Skewed tilt on shoe mount flashes

Discussion in 'Digital Photography' started by andyj1011@gmail.com, Sep 15, 2006.

  1. Guest

    If this is obvious sorry, but...

    I have noticed folks using the shoe-mount flashes with a skewed tilt.
    Usually, when you point the head up, it is for bounce flash, or when
    you just need a little catch light only, it is nice to angle it up with
    a business card to throw just a wee bit of light....

    But I see people with the flash up at an angle (say 45 or 60 degrees),
    but with the flash head turned slightly (usually to the left) - as if
    you'd want something bounced partially off a ceiling and partially off
    a side wall......but they seem to use the flash in this position even
    outdoors. What's up with that?

    Now that I think about it, I see people using flash with a diffuser
    with the flash head pointed backwards too. What's up there?
    , Sep 15, 2006
    #1
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  2. Pat Guest

    wrote:
    > If this is obvious sorry, but...
    >
    > I have noticed folks using the shoe-mount flashes with a skewed tilt.
    > Usually, when you point the head up, it is for bounce flash, or when
    > you just need a little catch light only, it is nice to angle it up with
    > a business card to throw just a wee bit of light....
    >
    > But I see people with the flash up at an angle (say 45 or 60 degrees),
    > but with the flash head turned slightly (usually to the left) - as if
    > you'd want something bounced partially off a ceiling and partially off
    > a side wall......but they seem to use the flash in this position even
    > outdoors. What's up with that?
    >
    > Now that I think about it, I see people using flash with a diffuser
    > with the flash head pointed backwards too. What's up there?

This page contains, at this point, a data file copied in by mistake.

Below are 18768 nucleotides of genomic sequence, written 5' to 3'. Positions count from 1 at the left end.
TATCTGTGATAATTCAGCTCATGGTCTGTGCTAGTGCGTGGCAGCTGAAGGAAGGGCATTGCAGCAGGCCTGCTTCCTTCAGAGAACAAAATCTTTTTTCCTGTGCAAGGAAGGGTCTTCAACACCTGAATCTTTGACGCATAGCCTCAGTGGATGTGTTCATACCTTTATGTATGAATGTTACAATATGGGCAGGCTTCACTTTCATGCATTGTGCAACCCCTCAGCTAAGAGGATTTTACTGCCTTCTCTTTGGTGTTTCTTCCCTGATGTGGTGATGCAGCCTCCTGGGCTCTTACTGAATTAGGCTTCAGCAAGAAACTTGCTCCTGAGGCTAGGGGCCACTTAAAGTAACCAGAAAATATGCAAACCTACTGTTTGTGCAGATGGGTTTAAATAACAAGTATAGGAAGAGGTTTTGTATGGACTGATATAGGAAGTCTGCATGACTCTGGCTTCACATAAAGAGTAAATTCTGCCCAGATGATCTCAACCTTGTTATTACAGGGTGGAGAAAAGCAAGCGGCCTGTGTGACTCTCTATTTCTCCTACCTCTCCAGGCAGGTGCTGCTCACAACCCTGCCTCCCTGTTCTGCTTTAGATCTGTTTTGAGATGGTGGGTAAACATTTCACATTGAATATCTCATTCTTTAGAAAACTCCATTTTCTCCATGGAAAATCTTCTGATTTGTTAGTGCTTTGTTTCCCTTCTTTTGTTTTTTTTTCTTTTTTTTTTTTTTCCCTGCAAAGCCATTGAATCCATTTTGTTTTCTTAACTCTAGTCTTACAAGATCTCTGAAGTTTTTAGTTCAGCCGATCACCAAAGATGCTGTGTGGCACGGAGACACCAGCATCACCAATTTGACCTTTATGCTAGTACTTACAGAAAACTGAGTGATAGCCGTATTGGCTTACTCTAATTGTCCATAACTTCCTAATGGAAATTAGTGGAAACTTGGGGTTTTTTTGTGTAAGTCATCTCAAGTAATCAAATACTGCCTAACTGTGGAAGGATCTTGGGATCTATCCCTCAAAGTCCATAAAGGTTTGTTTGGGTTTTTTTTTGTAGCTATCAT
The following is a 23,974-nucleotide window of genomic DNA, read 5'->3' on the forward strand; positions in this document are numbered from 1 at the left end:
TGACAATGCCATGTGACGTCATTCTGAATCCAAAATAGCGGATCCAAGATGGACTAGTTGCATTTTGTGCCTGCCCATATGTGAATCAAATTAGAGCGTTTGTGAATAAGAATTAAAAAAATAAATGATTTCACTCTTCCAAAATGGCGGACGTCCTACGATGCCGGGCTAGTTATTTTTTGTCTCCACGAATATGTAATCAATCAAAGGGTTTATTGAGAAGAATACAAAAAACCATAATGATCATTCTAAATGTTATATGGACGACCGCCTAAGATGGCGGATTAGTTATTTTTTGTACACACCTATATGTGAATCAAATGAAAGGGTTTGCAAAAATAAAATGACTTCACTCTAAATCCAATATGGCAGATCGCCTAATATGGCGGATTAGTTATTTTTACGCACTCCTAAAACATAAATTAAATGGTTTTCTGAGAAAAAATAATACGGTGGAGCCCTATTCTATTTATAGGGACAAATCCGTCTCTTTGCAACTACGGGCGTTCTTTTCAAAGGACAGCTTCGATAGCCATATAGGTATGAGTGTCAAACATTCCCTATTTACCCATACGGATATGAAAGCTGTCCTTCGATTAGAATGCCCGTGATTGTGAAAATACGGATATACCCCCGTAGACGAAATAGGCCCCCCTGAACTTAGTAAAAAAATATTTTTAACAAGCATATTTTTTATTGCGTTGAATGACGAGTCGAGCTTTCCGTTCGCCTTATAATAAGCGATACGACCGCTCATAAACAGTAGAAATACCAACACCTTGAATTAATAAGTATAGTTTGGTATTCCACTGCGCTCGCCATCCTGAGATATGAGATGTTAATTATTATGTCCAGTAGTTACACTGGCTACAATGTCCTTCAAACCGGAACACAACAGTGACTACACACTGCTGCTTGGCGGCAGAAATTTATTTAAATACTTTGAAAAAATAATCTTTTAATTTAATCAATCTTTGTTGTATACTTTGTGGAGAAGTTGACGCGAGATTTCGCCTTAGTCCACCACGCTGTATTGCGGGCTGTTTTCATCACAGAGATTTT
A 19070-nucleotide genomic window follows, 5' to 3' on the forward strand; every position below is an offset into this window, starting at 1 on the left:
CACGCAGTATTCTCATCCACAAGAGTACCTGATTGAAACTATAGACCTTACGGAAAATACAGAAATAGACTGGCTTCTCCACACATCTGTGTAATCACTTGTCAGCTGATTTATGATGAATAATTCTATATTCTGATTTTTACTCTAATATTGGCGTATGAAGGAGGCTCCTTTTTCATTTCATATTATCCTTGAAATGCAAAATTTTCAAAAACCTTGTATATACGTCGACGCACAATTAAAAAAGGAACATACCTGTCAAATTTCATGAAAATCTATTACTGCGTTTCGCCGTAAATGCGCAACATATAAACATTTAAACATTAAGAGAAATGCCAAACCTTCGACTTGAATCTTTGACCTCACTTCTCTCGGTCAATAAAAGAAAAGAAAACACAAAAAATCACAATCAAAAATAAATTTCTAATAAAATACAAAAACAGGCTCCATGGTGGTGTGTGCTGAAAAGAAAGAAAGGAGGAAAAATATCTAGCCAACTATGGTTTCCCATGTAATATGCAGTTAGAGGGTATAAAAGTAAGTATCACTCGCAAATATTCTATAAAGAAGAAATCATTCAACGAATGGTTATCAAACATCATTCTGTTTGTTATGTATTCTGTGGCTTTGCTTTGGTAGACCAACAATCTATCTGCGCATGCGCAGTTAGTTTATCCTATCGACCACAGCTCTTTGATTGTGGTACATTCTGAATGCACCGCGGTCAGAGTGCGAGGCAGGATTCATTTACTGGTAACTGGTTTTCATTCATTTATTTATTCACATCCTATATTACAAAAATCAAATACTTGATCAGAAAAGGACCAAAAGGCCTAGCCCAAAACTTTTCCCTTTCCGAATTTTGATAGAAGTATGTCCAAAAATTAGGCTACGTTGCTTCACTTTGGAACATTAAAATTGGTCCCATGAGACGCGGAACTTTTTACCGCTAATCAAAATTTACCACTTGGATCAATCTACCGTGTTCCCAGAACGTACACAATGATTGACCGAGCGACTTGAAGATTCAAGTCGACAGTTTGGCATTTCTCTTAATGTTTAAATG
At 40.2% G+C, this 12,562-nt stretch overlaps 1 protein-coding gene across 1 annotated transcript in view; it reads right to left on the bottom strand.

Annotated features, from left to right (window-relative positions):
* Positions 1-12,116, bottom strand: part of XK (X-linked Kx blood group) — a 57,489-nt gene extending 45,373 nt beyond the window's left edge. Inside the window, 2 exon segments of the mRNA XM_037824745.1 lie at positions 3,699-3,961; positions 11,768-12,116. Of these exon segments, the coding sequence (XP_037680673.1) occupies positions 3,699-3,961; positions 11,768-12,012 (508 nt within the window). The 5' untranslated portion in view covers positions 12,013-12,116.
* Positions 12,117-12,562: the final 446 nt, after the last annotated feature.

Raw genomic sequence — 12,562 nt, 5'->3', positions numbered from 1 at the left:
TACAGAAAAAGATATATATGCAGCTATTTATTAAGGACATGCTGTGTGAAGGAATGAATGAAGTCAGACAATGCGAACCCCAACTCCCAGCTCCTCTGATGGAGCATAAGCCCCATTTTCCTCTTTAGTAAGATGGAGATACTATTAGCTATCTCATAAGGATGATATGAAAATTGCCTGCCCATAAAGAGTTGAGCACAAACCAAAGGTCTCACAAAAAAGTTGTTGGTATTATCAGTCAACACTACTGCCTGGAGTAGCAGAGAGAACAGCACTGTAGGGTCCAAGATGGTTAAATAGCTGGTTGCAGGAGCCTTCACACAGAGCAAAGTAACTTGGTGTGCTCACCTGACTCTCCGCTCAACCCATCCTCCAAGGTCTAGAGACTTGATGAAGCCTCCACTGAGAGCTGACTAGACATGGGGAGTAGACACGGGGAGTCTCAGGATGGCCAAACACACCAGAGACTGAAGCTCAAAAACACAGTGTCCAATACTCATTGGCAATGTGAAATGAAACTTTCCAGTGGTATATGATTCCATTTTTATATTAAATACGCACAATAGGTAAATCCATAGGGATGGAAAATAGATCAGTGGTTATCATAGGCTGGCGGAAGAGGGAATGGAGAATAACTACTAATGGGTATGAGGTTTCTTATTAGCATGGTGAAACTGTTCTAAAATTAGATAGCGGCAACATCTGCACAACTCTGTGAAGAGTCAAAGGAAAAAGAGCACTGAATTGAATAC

You know a lot of strange people.

    When you point it straight up and tape on a "business card" it isn't to
    provide lighting. It is so you see the reflection of the flash in the
    person's eye. It adds a lot to the picture.

    Pointing up outside is unusual. My guess is that they have a really
    big flash and they are trying to bounce it off the moon (or low cloud
    cover).

    Backwards? If inside they might be trying to bounce off a wall behind
    them for diffusion. Also for close-ups and macro, it is sometimes
    necessary because of the distance from the flash to the lense -- so you
    bounce off the ceiling (which requires you to bounce it behind you).

    Otherwise, I think the photographer may have hit the punch bowl one too
    many times.

    (Unless it's a wedding photography and he/she is trying to screw with
    the people crowding in behind him/her)
    Pat, Sep 15, 2006
    #2
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  3. Shaun Guest

    Are you sure he wasn't with an assistant with a reflector?


    <> wrote in message
    news:...
    > If this is obvious sorry, but...
    >
    > I have noticed folks using the shoe-mount flashes with a skewed tilt.
    > Usually, when you point the head up, it is for bounce flash, or when
    > you just need a little catch light only, it is nice to angle it up with
    > a business card to throw just a wee bit of light....
    >
    > But I see people with the flash up at an angle (say 45 or 60 degrees),
    > but with the flash head turned slightly (usually to the left) - as if
    > you'd want something bounced partially off a ceiling and partially off
    > a side wall......but they seem to use the flash in this position even
    > outdoors. What's up with that?
    >
    > Now that I think about it, I see people using flash with a diffuser
    > with the flash head pointed backwards too. What's up there?
    >
    Shaun, Sep 15, 2006
    #3
  4. Roy G Guest

    <> wrote in message
    news:...
    > If this is obvious sorry, but...
    >
    > I have noticed folks using the shoe-mount flashes with a skewed tilt.
    > Usually, when you point the head up, it is for bounce flash, or when
    > you just need a little catch light only, it is nice to angle it up with
    > a business card to throw just a wee bit of light....
    >
    > But I see people with the flash up at an angle (say 45 or 60 degrees),
    > but with the flash head turned slightly (usually to the left) - as if
    > you'd want something bounced partially off a ceiling and partially off
    > a side wall......but they seem to use the flash in this position even
    > outdoors. What's up with that?
    >
    > Now that I think about it, I see people using flash with a diffuser
    > with the flash head pointed backwards too. What's up there?



    Hi

    Are you sure he wasn't trying to spoil it for the rest of the press snappers
    who were standing behind him.

    Roy G
    Roy G, Sep 16, 2006
    #4
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